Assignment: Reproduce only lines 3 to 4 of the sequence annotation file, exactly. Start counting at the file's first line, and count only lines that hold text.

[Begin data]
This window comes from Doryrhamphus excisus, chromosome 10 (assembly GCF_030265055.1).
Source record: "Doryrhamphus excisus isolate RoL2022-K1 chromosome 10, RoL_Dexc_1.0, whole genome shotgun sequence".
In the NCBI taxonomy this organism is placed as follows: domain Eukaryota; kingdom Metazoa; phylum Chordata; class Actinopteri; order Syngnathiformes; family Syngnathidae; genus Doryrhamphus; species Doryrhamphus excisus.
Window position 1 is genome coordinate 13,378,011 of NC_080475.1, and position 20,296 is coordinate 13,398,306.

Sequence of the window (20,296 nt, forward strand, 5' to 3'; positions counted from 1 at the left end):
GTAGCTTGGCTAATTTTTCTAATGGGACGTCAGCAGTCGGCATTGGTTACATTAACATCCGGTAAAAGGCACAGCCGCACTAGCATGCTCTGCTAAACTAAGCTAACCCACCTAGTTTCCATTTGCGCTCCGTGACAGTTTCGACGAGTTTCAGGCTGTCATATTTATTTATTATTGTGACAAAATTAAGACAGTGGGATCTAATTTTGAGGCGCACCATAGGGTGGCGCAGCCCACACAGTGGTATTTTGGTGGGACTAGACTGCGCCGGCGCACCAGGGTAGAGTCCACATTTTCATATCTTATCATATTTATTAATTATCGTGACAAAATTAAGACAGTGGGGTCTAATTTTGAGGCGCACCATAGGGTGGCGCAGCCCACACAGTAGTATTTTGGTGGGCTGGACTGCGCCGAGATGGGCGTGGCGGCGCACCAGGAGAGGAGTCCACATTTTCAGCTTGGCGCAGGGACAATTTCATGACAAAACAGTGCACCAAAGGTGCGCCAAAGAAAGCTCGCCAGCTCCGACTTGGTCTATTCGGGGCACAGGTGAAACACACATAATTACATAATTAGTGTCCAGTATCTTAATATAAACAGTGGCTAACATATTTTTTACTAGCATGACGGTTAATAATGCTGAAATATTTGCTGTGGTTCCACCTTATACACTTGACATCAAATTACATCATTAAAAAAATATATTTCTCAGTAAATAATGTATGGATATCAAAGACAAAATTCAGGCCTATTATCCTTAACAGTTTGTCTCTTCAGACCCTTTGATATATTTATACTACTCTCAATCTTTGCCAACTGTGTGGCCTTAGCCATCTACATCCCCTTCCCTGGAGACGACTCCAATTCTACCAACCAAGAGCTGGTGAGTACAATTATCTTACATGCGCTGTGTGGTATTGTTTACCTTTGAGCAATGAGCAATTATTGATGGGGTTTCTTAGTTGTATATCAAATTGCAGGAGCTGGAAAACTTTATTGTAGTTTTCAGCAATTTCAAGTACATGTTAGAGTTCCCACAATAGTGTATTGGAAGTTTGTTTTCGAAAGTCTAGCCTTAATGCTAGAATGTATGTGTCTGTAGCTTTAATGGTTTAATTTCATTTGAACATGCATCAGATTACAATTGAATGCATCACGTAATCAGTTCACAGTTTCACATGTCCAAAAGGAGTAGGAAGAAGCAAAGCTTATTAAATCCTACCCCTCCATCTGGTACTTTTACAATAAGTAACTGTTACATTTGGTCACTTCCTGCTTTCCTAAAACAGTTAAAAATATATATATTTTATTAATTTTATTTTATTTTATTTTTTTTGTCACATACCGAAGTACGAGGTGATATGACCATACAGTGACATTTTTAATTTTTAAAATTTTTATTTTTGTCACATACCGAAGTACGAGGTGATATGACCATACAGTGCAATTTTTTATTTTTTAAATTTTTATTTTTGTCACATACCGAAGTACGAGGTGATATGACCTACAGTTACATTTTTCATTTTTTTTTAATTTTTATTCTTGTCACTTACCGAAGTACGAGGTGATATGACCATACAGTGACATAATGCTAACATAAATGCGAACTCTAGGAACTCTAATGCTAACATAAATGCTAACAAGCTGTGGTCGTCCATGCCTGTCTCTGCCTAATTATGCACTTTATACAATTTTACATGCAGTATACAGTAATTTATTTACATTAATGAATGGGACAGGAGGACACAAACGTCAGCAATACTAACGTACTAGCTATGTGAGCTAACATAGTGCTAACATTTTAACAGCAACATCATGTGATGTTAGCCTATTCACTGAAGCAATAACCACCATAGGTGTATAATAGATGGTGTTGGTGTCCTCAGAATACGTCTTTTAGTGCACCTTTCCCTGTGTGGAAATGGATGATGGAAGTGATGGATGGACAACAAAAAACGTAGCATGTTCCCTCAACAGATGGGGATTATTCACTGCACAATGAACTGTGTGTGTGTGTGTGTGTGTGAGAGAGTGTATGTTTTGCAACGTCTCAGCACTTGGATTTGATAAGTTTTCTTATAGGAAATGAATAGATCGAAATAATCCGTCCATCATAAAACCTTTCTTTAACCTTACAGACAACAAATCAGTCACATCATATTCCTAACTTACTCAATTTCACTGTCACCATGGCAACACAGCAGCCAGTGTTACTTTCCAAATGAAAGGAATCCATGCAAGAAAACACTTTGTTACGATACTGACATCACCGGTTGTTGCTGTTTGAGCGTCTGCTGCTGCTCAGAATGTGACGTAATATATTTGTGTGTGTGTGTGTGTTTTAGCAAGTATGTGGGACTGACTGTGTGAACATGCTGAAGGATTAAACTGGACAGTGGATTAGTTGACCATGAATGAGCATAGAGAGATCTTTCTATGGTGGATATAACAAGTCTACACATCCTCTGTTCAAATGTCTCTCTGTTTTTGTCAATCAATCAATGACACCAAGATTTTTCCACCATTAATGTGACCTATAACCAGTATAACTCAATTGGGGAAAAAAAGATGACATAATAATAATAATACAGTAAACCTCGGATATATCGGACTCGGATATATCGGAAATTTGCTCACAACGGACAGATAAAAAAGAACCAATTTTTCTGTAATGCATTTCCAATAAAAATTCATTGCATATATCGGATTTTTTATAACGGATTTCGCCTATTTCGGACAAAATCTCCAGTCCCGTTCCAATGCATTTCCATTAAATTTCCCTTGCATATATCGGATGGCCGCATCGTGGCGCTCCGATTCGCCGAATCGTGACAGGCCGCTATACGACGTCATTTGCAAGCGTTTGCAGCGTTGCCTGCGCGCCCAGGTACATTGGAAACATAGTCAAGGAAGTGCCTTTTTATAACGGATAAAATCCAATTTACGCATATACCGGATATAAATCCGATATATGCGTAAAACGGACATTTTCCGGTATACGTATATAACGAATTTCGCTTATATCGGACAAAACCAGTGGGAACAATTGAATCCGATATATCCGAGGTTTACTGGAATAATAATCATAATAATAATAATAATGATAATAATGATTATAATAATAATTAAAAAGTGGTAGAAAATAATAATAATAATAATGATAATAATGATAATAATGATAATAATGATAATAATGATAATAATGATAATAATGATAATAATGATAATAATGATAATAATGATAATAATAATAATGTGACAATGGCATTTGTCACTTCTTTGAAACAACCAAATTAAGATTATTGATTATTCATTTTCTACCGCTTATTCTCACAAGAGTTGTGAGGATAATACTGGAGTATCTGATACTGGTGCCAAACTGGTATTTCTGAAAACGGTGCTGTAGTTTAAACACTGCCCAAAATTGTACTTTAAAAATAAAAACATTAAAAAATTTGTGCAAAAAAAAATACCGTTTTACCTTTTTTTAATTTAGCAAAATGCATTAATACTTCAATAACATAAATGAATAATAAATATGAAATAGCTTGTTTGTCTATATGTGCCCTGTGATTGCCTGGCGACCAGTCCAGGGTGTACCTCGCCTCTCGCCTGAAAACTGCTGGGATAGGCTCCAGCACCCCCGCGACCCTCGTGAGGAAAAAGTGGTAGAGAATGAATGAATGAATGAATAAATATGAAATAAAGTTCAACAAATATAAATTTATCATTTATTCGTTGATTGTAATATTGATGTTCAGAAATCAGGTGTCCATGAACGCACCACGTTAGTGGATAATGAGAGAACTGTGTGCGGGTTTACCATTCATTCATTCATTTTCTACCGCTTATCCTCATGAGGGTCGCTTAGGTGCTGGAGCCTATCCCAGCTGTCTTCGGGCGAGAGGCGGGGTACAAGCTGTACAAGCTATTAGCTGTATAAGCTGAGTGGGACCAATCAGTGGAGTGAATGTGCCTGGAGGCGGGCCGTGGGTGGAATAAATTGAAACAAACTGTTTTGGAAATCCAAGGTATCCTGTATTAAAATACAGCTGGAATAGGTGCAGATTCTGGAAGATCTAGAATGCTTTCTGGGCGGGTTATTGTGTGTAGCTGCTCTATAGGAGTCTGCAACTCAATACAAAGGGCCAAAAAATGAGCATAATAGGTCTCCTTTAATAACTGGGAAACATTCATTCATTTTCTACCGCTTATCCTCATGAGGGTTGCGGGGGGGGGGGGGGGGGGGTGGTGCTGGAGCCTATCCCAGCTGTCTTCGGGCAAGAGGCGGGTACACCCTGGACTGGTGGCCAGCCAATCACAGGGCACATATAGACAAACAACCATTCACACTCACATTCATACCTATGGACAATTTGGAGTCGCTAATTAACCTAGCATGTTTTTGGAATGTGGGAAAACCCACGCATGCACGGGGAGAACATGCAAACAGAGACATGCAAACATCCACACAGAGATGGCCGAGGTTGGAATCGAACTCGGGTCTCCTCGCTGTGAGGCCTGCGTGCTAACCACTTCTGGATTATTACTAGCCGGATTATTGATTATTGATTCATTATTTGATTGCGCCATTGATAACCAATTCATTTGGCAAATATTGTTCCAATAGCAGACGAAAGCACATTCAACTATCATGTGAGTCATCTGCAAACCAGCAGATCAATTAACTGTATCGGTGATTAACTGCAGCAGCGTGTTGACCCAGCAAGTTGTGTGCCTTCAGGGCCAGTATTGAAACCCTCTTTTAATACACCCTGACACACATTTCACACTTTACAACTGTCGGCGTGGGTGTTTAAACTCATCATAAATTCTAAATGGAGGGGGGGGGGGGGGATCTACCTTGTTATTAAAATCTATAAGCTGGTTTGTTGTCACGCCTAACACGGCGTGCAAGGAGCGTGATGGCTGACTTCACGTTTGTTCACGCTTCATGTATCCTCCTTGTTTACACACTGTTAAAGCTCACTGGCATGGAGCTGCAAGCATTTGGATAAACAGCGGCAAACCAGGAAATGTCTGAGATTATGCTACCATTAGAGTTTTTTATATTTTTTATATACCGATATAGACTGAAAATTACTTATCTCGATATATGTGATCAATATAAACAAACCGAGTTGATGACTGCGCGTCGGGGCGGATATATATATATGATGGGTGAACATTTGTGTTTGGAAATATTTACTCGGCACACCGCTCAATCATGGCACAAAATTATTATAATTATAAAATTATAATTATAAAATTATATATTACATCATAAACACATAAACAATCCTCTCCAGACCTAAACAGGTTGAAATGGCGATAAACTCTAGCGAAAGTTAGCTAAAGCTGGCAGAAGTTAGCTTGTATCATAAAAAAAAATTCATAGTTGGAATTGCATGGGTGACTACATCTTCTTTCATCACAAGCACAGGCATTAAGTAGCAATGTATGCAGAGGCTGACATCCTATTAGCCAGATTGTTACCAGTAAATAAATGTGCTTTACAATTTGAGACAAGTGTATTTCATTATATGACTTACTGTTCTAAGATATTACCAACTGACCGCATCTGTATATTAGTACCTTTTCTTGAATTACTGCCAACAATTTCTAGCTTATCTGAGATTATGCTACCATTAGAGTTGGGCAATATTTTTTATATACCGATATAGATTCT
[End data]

In the NCBI taxonomy this organism is placed as follows: domain Eukaryota; kingdom Metazoa; phylum Chordata; class Actinopteri; order Syngnathiformes; family Syngnathidae; genus Doryrhamphus; species Doryrhamphus excisus.
Window position 1 is genome coordinate 13,378,011 of NC_080475.1, and position 20,296 is coordinate 13,398,306.